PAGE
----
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Gardening with Stephanie Tames

Spiderflower: Beautiful but beware

    I’m always slow to believe that there could be too much a good thing, especially when you’re talking about plants. Who could possibly pass up four o’clocks (Mirabilis jalapa) with their wonderful fragrance filling the late afternoon air? And what could be better than the fall blooming and heat tolerant obedient plant (Physostegia virginiana ). Unfortunately in both cases I’ve cursed the day I planted them as they quickly took over their original beds and traveled uninvited to nearby flower beds. Both are under control, but now I’m faced with another favorite flower growing a little too well: Cleome hassleriana, spiderflower.  
    Spiderflower is perfect for our southern climate. It’s heat and humidity tolerant, likes bright, sunny locations, doesn’t require a lot of care, is generally pest free, and has a long growing season.  But its best attribute is its lovely, delicate form with either white, pink, purple, or a rose colored flower about one to two inches wide that bloom at stem tips. Spiderflower gets its name from its long stamens which some say look like the legs of a spider. The plant grows up to five feet with buds blooming from the lower stem first.  Seed pods form fairly quickly so that a single plant will have pods hanging gracefully from the lower part of the plant while it’s still blooming at the top.  
    Many gardening books say spiderflower is a good plant for a beginner gardener because of its easy care and propagation. This season I’ve seen spiderflower at several garden shops but you can also sow seeds directly in the garden once the danger of frost is past. And this could be a down side of spiderflower: because it sets seed so quickly, if you have just one plant this year, your next year’s garden is likely to be filled with spiderflowers.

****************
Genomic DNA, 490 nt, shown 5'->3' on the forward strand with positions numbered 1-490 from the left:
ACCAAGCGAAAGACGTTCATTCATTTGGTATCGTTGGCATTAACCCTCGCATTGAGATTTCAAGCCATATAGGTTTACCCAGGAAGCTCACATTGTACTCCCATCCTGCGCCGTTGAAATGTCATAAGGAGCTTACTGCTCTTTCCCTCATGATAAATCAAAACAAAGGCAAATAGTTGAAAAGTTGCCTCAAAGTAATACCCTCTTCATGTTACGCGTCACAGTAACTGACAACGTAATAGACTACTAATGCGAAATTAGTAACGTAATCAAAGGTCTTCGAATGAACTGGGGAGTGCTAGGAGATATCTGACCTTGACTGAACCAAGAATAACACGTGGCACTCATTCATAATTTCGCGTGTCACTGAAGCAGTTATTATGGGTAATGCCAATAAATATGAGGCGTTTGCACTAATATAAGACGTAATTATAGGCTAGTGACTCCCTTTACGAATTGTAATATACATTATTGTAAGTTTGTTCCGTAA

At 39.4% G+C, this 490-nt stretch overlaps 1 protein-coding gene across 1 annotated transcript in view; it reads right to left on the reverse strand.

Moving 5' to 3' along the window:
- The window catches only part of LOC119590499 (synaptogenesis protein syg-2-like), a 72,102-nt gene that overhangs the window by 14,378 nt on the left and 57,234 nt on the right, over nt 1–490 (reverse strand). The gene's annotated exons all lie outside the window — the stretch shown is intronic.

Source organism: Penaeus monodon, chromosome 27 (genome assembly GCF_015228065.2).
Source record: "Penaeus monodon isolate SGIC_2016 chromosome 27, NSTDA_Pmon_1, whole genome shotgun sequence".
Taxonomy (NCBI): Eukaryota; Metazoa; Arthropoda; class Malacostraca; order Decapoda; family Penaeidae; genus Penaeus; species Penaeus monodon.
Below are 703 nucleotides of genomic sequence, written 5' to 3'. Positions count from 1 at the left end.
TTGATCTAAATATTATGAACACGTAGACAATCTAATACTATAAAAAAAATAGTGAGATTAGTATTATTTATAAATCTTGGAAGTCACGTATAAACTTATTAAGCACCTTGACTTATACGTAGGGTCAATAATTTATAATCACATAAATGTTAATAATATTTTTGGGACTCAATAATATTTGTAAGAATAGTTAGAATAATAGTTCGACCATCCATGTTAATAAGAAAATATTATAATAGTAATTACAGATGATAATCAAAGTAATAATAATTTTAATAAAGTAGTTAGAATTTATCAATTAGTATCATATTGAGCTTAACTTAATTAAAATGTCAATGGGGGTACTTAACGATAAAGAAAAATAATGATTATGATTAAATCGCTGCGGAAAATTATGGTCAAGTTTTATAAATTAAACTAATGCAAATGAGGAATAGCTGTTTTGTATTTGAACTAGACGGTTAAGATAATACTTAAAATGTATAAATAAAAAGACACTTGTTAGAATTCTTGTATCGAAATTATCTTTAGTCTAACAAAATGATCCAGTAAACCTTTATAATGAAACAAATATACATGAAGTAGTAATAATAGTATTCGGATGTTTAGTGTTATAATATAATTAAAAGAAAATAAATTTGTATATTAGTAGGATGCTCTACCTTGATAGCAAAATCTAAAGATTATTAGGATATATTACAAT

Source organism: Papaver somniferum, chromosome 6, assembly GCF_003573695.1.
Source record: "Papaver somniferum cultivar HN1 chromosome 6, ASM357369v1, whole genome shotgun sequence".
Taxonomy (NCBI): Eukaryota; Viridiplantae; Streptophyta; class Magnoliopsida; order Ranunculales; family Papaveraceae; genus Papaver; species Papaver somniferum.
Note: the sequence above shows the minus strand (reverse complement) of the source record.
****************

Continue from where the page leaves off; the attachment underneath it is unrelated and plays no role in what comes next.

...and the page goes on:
That’s not an entirely bad situation. An area filled with spiderflowers can be beautiful, and combined with other annuals and perennials it reminds me of an English cottage garden.  In our area, spiderflowers tend to bloom early so once they’ve finished blooming you can replace them with other annuals that will go through the summer and into the fall, such as zinnias.  Since they are rather tall, it’s best to try to keep them to the back of the garden; however, I like the overflowing look, too, so it doesn’t bother me if they tumble out over the driveway.  It also doesn’t bother me to yank a plant up if its shading something else or looking too leggy – I know there are still plenty of seeds hiding in the garden for next year.
    If you don’t want lots of plants next year, you’ll need to pull the plants before the seeds fall; if that fails, start pulling when the plants appear in the spring. Some gardening books say the leaves of this plant resemble Cannabis spp. so its easy to spot.  
    Spiderflowers are a great addition to any garden and their easy care and heat tolerance make them an especially good choice for our area. Just remember,  they can become invasive: in gardening there can be too much of a good thing.

Stephanie Tames is editor of the Gardening Section. If you would like to contribute and article or have any suggestions, you can contact her at Georgia Southern Botanical Garden, 871-1149, or at stames@georgiasouthern.edu

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